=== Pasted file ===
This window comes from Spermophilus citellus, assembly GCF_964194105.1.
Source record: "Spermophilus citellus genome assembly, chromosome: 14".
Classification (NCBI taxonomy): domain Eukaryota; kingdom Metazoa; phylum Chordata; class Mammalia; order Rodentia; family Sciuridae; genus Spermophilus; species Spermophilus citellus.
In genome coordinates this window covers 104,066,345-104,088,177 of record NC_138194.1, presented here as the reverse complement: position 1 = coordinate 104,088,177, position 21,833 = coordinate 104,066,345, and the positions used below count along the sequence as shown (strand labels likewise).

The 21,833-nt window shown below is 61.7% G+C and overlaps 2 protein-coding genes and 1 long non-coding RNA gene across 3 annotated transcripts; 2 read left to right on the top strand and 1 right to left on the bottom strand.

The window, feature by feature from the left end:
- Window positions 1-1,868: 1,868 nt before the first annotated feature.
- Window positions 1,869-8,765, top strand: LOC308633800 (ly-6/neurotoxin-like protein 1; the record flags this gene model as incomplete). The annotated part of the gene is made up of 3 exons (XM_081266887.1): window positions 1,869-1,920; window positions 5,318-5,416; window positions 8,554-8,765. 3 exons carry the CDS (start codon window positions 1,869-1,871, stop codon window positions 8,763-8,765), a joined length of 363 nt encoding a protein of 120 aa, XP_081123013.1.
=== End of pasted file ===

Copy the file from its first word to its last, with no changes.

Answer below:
This window comes from Spermophilus citellus, assembly GCF_964194105.1.
Source record: "Spermophilus citellus genome assembly, chromosome: 14".
Classification (NCBI taxonomy): domain Eukaryota; kingdom Metazoa; phylum Chordata; class Mammalia; order Rodentia; family Sciuridae; genus Spermophilus; species Spermophilus citellus.
In genome coordinates this window covers 104,066,345-104,088,177 of record NC_138194.1, presented here as the reverse complement: position 1 = coordinate 104,088,177, position 21,833 = coordinate 104,066,345, and the positions used below count along the sequence as shown (strand labels likewise).

The 21,833-nt window shown below is 61.7% G+C and overlaps 2 protein-coding genes and 1 long non-coding RNA gene across 3 annotated transcripts; 2 read left to right on the top strand and 1 right to left on the bottom strand.

The window, feature by feature from the left end:
- Window positions 1-1,868: 1,868 nt before the first annotated feature.
- Window positions 1,869-8,765, top strand: LOC308633800 (ly-6/neurotoxin-like protein 1; the record flags this gene model as incomplete). The annotated part of the gene is made up of 3 exons (XM_081266887.1): window positions 1,869-1,920; window positions 5,318-5,416; window positions 8,554-8,765. 3 exons carry the CDS (start codon window positions 1,869-1,871, stop codon window positions 8,763-8,765), a joined length of 363 nt encoding a protein of 120 aa, XP_081123013.1.